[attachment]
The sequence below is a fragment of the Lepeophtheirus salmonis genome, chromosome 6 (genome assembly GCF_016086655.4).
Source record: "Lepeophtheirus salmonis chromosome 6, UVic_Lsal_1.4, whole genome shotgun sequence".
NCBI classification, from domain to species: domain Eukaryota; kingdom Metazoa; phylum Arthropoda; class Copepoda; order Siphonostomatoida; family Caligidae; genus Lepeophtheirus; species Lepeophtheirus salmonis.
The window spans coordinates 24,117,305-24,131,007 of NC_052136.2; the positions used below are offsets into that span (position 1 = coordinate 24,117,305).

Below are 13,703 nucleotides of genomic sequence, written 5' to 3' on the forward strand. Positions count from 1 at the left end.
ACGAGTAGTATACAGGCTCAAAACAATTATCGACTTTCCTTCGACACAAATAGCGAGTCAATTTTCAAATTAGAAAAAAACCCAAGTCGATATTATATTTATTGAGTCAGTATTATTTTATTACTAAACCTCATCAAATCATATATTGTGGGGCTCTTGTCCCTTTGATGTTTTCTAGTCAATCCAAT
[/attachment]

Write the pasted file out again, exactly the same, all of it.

The sequence below is a fragment of the Lepeophtheirus salmonis genome, chromosome 6 (genome assembly GCF_016086655.4).
Source record: "Lepeophtheirus salmonis chromosome 6, UVic_Lsal_1.4, whole genome shotgun sequence".
NCBI classification, from domain to species: domain Eukaryota; kingdom Metazoa; phylum Arthropoda; class Copepoda; order Siphonostomatoida; family Caligidae; genus Lepeophtheirus; species Lepeophtheirus salmonis.
The window spans coordinates 24,117,305-24,131,007 of NC_052136.2; the positions used below are offsets into that span (position 1 = coordinate 24,117,305).

Below are 13,703 nucleotides of genomic sequence, written 5' to 3' on the forward strand. Positions count from 1 at the left end.
ACGAGTAGTATACAGGCTCAAAACAATTATCGACTTTCCTTCGACACAAATAGCGAGTCAATTTTCAAATTAGAAAAAAACCCAAGTCGATATTATATTTATTGAGTCAGTATTATTTTATTACTAAACCTCATCAAATCATATATTGTGGGGCTCTTGTCCCTTTGATGTTTTCTAGTCAATCCAAT